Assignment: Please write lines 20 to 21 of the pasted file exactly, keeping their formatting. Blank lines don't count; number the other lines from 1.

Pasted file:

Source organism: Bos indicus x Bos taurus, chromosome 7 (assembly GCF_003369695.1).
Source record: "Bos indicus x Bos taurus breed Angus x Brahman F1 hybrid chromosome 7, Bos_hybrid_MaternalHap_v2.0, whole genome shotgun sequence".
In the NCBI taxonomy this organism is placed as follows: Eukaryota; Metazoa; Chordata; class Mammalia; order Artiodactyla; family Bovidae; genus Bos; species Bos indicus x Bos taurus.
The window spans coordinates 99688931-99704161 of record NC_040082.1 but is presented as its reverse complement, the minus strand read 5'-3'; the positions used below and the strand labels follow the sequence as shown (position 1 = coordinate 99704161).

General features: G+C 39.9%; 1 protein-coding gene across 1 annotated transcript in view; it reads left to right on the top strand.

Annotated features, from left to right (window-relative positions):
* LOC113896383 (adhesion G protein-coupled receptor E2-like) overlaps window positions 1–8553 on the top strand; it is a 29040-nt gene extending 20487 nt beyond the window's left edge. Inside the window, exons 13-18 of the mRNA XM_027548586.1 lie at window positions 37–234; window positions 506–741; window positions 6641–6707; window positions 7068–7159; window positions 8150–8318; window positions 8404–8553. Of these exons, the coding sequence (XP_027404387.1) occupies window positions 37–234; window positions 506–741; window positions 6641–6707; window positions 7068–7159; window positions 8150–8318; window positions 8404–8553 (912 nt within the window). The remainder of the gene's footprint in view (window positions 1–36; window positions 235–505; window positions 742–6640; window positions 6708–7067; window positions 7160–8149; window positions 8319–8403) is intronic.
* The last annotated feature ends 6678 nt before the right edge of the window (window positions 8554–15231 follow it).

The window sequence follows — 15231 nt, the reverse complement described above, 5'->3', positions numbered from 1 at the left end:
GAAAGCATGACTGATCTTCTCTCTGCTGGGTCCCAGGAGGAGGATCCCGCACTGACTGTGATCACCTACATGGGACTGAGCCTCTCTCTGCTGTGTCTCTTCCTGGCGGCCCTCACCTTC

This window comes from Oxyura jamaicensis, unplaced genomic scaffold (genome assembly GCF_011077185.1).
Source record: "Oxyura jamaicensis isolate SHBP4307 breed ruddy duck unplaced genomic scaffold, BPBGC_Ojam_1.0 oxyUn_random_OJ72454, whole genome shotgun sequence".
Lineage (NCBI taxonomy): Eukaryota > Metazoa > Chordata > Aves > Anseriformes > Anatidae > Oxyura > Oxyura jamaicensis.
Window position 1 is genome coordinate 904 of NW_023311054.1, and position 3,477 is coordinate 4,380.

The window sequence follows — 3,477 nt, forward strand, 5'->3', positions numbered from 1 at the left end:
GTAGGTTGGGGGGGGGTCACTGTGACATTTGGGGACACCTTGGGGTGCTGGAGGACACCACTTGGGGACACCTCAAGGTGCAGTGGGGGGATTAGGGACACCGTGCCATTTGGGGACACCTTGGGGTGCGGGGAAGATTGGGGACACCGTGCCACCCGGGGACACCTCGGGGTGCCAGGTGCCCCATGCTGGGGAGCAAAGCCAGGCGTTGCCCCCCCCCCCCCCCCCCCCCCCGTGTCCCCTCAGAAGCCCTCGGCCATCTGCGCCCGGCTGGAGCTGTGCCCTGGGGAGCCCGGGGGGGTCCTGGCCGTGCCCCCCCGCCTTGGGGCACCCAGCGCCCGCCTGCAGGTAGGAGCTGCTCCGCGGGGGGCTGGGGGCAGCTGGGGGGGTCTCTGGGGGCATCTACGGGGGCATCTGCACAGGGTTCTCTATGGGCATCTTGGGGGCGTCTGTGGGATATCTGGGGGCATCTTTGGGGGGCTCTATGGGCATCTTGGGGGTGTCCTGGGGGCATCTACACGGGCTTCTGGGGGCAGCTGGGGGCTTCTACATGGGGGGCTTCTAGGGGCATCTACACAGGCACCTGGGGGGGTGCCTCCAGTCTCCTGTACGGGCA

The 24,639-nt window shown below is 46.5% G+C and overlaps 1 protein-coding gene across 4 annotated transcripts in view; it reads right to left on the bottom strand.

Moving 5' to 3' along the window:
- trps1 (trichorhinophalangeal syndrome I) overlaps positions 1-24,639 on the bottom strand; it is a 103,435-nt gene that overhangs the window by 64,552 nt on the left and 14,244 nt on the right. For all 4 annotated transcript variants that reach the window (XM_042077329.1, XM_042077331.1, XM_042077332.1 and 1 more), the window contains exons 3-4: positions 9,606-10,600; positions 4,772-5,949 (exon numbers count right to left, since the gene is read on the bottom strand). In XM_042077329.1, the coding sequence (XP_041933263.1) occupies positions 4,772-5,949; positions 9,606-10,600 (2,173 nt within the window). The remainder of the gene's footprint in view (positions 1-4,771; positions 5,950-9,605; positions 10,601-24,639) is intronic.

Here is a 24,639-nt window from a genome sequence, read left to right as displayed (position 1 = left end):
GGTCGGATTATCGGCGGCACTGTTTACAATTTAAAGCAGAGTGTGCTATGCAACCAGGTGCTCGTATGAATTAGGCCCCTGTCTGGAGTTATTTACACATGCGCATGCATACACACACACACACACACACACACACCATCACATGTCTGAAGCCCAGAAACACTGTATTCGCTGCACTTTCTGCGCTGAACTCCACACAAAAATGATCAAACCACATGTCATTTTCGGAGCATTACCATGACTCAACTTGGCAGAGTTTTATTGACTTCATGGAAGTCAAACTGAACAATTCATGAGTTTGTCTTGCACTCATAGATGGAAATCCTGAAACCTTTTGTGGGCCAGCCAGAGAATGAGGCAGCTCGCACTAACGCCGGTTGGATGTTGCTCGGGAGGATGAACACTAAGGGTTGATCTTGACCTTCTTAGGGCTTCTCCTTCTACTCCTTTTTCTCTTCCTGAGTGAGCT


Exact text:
Here is a 24,639-nt window from a genome sequence, read left to right as displayed (position 1 = left end):
GGTCGGATTATCGGCGGCACTGTTTACAATTTAAAGCAGAGTGTGCTATGCAACCAGGTGCTCGTATGAATTAGGCCCCTGTCTGGAGTTATTTACACATGCGCATGCATACACACACACACACACACACACACACCATCACATGTCTGAAGCCCAGAAACACTGTATTCGCTGCACTTTCTGCGCTGAACTCCACACAAAAATGATCAAACCACATGTCATTTTCGGAGCATTACCATGACTCAACTTGGCAGAGTTTTATTGACTTCATGGAAGTCAAACTGAACAATTCATGAGTTTGTCTTGCACTCATAGATGGAAATCCTGAAACCTTTTGTGGGCCAGCCAGAGAATGAGGCAGCTCGCACTAACGCCGGTTGGATGTTGCTCGGGAGGATGAACACTAAGGGTTGATCTTGACCTTCTTAGGGCTTCTCCTTCTACTCCTTTTTCTCTTCCTGAGTGAGCT